Kurt Loder Reviews Jurassic World

Chris Pratt battles a new breed of dinosaur on Spielberg's old island.

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Raptor
Universal Pictures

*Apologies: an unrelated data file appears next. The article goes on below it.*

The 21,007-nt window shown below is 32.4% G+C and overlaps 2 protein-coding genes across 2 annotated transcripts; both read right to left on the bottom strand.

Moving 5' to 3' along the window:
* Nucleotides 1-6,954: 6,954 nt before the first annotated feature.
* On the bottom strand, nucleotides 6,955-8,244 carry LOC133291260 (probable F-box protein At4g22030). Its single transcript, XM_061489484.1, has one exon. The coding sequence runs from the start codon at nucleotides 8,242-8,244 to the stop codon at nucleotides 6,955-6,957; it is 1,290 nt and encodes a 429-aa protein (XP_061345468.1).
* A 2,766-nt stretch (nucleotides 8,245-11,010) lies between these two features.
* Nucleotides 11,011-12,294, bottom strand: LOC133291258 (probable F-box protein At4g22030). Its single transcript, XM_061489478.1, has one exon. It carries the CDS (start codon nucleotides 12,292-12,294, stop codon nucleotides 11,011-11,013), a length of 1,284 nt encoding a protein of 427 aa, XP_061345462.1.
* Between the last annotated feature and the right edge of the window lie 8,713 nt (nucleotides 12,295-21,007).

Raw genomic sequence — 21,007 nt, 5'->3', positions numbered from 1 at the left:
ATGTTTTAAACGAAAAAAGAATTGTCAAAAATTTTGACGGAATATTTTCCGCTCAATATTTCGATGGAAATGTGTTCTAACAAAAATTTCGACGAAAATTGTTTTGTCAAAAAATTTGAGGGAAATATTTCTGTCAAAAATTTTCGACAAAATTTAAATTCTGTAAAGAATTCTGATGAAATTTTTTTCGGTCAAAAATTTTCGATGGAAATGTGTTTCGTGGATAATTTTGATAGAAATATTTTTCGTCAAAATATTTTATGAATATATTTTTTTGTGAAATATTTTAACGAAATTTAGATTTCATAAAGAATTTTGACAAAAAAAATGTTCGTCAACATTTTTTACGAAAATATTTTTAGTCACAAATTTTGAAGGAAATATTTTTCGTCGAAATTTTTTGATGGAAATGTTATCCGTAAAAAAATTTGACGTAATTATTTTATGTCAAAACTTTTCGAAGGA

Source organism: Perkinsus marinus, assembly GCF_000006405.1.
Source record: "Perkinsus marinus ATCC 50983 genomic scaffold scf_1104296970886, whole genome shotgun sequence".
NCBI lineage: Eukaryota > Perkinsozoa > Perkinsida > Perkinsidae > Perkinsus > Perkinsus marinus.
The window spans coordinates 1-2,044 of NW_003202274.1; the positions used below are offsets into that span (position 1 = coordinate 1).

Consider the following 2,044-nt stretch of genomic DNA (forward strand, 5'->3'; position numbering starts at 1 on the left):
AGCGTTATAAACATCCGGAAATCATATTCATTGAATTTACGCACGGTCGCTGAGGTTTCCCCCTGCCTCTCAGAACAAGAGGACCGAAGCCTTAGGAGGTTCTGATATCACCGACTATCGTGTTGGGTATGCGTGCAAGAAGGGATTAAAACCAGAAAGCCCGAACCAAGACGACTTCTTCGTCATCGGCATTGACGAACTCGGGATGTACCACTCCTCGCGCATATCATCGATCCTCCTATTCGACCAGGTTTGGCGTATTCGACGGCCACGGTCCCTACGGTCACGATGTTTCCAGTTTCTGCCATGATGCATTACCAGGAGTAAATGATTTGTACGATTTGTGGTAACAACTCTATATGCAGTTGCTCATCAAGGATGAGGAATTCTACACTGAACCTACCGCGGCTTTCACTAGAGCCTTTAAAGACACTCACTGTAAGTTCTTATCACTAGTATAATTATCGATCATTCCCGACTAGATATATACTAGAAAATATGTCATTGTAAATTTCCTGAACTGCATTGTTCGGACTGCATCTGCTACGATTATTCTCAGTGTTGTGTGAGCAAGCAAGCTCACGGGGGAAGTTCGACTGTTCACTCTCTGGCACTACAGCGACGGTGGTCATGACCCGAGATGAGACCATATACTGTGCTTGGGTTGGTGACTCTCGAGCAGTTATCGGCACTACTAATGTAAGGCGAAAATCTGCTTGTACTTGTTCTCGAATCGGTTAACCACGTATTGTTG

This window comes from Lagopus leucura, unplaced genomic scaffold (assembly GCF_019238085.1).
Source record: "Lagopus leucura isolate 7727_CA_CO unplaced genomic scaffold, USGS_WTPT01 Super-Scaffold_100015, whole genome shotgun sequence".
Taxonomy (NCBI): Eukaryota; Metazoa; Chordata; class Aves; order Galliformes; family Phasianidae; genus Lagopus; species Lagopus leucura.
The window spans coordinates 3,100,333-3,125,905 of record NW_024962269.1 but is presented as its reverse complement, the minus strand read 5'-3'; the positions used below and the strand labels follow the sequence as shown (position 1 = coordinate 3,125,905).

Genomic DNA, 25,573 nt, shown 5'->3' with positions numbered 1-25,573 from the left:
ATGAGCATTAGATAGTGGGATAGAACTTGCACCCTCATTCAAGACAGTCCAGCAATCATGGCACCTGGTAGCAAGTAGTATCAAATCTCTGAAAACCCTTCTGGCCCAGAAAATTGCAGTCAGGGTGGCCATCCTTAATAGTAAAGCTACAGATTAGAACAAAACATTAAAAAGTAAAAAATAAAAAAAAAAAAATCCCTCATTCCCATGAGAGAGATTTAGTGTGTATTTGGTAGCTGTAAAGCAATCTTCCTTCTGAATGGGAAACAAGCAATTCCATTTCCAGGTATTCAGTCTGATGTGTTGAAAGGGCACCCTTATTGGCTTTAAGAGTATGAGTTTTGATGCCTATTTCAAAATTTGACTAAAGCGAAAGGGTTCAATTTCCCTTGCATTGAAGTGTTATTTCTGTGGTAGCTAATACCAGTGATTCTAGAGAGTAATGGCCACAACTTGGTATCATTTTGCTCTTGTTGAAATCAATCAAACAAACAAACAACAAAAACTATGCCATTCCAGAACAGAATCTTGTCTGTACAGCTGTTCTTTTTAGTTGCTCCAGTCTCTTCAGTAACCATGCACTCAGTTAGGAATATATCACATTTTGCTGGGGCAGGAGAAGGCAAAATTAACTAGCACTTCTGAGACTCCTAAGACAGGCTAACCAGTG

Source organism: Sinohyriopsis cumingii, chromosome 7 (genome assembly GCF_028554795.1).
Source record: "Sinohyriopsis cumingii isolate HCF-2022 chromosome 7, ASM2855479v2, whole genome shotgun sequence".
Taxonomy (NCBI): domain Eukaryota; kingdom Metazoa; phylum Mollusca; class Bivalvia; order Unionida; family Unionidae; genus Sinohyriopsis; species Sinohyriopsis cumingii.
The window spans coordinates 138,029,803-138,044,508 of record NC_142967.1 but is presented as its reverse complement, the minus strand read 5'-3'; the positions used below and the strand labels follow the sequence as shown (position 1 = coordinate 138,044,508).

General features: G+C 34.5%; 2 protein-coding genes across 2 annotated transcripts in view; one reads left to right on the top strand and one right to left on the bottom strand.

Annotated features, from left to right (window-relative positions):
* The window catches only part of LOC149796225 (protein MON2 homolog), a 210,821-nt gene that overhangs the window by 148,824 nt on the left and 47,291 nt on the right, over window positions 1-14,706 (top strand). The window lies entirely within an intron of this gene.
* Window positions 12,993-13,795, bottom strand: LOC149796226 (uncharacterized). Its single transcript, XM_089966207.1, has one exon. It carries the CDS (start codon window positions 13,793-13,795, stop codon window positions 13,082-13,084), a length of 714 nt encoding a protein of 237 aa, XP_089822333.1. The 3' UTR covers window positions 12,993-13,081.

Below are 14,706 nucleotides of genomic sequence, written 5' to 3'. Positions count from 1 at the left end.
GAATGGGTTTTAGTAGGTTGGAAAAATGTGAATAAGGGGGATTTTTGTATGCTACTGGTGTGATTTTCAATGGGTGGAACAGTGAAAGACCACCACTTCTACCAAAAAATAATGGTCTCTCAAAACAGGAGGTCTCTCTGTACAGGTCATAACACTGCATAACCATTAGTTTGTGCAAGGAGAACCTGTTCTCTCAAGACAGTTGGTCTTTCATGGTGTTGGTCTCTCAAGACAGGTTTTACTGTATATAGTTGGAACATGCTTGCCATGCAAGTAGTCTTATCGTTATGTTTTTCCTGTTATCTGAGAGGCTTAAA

Jurassic World is as close to a guaranteed smash as any movie might likely come. And it does offer a lot to look at, most of it scaly and snarling. The dinosaurs on view have the illusionary weight and detail of real creatures, and they move through the film's physical environments at a new level of precision complexity. What's missing, though, is the Spielberg touch (although he's onboard here as an executive producer). In Jurassic Park, the director was careful to pause for moments of wonder, showing us, for example, a long-neckedbrachiosaur gracefully nibbling leaves at the top of a very tall tree. New director Colin Trevorrow, whose one previous feature was the 2012 Sundance hit Safety Not Guaranteed, is more committed to raging spectacle. This would be okay, but all of the digital expertise that has been lavished on this picture is subverted by its script, which is thuddingly analog, writes Kurt Loder.

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